The California Davita surveys, through May 2011 from 2009, can be viewed at These surveys clearly show there is a problem. Aside from this horrendous situation with Epogen that Robin Fields has written about and the recent exposure of such, does the picture become more clear?

Davita needs to realize that the day to day care is important - and an easy fix
(1) Revisit your training/educational programs—Do these programs/inservices, etc clearly tell staff the rationale for why implementation of correct practices is necessary and why they MUST adhere to policies/procedures? Do staff understand the importance of such? The surveys show that staff either were unaware of the policies or just did not follow that which they knew. This is not okay. Dialysis Technicians can be reported to the oversight agency that certifies them if they implement an incorrect practice that results in harm to a patient, or death. Do they realize, as well as RNs, that their certification, and licensure, is at risk when they intentionally do not follow that which they have been taught?
(2) The unit-level supervision is suppose to be effective in ensuring that staff are following correct practices/policies, etc. However, when the RNs can not do a schedule that addresses delivery of care for HBV+ patients, or they can not implement correct infection control practices, then what is to be expected. Who is watching the units? Are things different when upper management is present? Probably. Therefore, Who is held responsible. When we see survey after survey and some revisit surveys with the same cited deficiencies, what can one expect. These surveys are not hidden and are public information. A good example to look at is the Davita Bakersfield survey—just one example. bakerfield RV 0503112567.pdf This survey is the first revisit - the state returned as the recertification warranted such. Is this the care, you, Mr. KT would want to receive?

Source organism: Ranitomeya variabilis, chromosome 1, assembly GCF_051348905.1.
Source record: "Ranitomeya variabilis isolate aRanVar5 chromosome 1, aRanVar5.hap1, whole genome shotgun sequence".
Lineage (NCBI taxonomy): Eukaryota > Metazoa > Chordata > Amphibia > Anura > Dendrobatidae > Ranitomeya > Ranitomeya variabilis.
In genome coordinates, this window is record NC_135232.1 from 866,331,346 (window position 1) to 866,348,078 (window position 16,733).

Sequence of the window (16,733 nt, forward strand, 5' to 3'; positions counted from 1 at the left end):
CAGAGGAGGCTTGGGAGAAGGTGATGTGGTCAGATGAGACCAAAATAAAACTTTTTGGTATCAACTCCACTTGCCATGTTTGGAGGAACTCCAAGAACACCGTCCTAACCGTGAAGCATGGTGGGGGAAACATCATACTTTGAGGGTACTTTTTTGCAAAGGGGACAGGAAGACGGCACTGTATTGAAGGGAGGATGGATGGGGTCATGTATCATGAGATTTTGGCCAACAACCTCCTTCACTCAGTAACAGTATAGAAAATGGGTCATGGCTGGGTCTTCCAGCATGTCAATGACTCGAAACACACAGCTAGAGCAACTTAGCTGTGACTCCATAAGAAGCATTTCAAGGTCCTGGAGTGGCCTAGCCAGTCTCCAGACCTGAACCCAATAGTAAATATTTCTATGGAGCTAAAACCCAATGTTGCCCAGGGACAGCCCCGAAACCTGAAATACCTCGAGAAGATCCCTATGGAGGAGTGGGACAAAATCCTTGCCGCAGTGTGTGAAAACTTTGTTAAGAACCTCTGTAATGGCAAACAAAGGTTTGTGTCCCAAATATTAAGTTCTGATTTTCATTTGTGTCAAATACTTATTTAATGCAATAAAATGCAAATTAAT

opinions of Roberta Mikles BA RN
Dialysis Patient Safety Advocate

Stan Nussbaum, MD

Aug. 5, 2011, 7:20 p.m.

Overuse of epogen, just another example of the corrupting effects of money. I’m not saying this is the case in DaVita facilities.
I have, however, seen it regularly during my many years of practice in other venues.
Sad, but ultra expensive drugs unfortunately lead to way too many dollars flowing in a totally conflicted way!
And who suffers??  Our patients and those paying inflated insurance premiums.
Very sad!

roberta mikles dialysis patient advocate

Aug. 6, 2011, 8:26 a.m.

Several years ago, much was brought out into the open during a congressional hearing, to recall. If I remember, at the time, almost 1/4 of the providers revenue came from Epogen reimbursement. One problem as I see it is the lack of communication between the nephrologist (incenter) and the patient’s cardiologist. Many cardiologists have set limits on their patient’s hemoglobin, perhaps in the lower range. But, without such interactive communication to share this—- the provider administers the highest amount to maintain a level closest to 12. In my own situation, with my father, often I had to remind the staff that my loved one’s hemgolobin was either 12 or over and we wanted the Epogen lowered. (even though it was a rather small dose administered). At one point it became a major issue .... However, it is imperative for physicians to have open communication.